Written by Lane Gormley, EdS, LPC, BCC, NGHC
As he remembers it, Edmund first began to hear “the Voices” after taking what are popularly known as “club drugs” at a party in a “cool” neighborhood in Atlanta’s inner city. He knows that he took Ecstasy (“X”), and he thinks that he may have used LSD as well. It was not Ed’s first experience with illegal drugs, and it was not his last. That party and its aftermath marked the beginning, for Edmund, of an Alternate Reality that some psychiatrists call “psychosis”.
The multiple voices are loud, menacing, cruel, taunting, and destructive. They create a noisy din in Edmund’s head. They tell my Client that he is condemned to Hell, that he is worthless, and that he should die now. Jump out that window, they say. Do it. Stab yourself. Shoot yourself. Go and get that gun. Your life is an abomination. It is a crime against God, a sin against mankind.
Edmund no longer uses Club Drugs, but he is prone to use marijuana, alcohol, and even narcotics in an ongoing attempt to still the incessant ranting in his brain.
He has been diagnosed at different times with Bipolar I and Schizophrenia, although some doctors say that his first psychotic “break” at age 18 was caused by the synthetic amphetamine, Ecstasy, that he used with other “cool” people.
Edmund takes psychiatric medications to quiet the voices, but he tells me that they numb his brain and diminish his interest in continuing his life.
Some researchers, particularly medically oriented ones, write that hearing voices is a symptom of psychosis. Psychosis is a symptom of several mental health disorders, including Schizophrenia, PTSD, Bipolar I, and addictions that have reached a critical stage. If you read the psychiatric definition of psychosis in diagnostic manuals (like the Diagnostic and Statistical Manual of the American Psychiatric Association or DSM), you will see that the writers themselves tiptoe around the exact definition of psychosis.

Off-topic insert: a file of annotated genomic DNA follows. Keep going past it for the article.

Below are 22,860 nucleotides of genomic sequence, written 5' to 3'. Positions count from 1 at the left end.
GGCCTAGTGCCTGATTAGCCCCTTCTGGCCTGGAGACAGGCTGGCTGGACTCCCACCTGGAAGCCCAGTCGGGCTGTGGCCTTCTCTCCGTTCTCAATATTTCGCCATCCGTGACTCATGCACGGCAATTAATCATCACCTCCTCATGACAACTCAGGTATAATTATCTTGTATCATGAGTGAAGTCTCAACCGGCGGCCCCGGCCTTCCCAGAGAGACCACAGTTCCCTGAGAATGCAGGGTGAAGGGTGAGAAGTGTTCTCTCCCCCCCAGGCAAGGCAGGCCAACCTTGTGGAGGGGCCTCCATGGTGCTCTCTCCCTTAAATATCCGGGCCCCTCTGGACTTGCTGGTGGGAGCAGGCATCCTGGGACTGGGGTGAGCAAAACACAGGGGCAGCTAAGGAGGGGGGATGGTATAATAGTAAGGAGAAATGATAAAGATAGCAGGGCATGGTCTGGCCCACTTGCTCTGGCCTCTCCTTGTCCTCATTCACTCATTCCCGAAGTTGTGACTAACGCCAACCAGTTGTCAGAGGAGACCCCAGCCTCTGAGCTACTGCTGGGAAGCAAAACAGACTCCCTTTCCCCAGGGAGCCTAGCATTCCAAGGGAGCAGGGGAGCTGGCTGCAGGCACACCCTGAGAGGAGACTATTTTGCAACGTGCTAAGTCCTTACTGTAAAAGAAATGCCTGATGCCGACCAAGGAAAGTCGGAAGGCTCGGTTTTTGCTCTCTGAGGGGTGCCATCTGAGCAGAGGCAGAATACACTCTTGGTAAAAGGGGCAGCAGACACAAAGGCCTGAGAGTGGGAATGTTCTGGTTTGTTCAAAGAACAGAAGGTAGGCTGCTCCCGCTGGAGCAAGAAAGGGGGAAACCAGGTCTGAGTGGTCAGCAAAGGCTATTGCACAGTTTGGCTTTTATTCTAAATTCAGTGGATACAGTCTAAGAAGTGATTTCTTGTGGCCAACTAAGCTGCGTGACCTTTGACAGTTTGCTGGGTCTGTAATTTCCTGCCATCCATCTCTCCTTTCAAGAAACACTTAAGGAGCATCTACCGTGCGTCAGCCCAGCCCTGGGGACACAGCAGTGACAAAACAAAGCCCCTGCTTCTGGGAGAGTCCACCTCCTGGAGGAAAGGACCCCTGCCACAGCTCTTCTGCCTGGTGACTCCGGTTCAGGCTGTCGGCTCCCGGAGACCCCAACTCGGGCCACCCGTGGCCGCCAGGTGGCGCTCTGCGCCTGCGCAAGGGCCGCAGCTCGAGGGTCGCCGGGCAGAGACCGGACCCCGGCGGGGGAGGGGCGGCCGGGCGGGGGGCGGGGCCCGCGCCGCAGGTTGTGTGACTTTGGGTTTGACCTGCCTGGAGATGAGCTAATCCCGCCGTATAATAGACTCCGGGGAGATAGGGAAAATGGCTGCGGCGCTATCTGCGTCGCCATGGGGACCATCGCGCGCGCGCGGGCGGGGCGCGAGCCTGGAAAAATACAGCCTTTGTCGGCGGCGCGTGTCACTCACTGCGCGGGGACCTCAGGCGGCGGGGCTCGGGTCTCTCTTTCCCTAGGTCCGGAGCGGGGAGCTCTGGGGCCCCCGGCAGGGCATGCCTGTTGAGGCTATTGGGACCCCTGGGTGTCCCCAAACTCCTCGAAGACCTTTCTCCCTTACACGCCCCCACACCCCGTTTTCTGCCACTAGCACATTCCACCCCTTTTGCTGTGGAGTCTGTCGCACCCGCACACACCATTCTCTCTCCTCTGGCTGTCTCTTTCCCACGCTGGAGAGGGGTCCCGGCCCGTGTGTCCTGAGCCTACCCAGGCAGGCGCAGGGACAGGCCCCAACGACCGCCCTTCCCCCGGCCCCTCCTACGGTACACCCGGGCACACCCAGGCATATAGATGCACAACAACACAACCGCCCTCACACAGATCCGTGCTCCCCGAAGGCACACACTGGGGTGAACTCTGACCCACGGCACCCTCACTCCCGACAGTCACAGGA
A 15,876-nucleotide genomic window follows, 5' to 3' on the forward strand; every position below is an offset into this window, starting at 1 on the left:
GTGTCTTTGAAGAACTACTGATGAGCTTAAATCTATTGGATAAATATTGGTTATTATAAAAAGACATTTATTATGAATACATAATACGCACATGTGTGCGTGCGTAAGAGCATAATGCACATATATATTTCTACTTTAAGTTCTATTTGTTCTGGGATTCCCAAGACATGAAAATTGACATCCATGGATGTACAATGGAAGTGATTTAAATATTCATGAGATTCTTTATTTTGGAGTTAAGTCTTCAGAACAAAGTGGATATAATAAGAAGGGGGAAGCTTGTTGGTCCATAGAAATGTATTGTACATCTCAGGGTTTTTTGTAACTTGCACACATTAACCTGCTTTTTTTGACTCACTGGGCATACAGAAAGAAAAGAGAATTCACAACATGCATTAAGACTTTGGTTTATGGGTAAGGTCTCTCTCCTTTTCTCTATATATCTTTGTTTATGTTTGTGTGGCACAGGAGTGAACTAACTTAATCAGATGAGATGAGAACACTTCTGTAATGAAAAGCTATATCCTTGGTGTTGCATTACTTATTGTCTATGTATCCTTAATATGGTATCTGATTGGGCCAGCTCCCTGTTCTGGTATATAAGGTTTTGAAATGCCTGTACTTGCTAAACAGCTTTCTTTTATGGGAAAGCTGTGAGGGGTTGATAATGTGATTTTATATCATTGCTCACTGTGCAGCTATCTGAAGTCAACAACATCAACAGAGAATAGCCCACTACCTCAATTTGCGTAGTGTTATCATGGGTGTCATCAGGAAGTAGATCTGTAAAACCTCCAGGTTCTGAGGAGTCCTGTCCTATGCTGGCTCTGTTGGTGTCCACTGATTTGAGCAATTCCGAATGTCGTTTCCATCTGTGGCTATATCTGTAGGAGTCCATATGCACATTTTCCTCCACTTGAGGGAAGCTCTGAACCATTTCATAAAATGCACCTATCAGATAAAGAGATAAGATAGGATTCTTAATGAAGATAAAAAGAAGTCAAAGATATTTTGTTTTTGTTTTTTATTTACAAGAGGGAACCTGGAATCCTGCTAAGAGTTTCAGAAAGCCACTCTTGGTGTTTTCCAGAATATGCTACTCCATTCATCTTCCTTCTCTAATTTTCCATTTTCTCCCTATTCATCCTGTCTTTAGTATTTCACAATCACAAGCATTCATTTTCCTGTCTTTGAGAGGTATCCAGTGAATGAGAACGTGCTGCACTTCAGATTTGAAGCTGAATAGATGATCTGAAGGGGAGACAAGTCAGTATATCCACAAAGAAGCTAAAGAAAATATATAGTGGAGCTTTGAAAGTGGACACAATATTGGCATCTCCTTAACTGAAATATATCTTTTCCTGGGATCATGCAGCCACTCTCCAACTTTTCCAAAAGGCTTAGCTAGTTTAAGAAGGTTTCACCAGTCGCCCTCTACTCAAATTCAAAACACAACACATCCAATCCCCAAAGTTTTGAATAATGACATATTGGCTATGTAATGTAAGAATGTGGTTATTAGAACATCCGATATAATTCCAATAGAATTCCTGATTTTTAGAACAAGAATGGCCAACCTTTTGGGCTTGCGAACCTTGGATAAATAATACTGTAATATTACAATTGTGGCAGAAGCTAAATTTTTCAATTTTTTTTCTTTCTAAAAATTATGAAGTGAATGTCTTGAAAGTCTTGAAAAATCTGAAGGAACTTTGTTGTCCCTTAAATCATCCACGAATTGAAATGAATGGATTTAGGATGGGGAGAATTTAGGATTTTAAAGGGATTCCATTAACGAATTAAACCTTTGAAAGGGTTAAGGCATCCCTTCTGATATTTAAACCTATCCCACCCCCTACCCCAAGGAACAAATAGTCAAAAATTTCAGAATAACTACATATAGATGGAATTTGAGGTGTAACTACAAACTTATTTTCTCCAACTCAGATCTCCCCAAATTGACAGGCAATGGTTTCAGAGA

Their notion of psychosis as a loss of contact with “reality” concerns and even upsets people whose reality may not resemble that of North American “Consensus Reality”, or commonly accepted reality.
I am pretty sure that my reality may not be the same as that of the practitioners of the Voodoo religion in and around New Orleans, some Ghanian priestesses, the Pentecostal Christians, the Sufis, the Church of Lord Jesus With Signs Following, or even other Catholics. So many realities, so little time to explore them all…
It is probably safe to say, however, that most people don’t hear the Voices and that people who do hear them are therefore not within range of what is statistically “normal”.
My understanding of reality is based on many things including my background, culture, education, and experiences. It is therefore relative. Even though I am caught up in it, I question it constantly. Am I thinking about this correctly? Is that really what happened? Are there other ways of thinking about this?
Do my perceptions represent, in their ensemble, an Absolute, Global, Objective Truth? I don’t think so. My understanding of reality represents my own personal truth.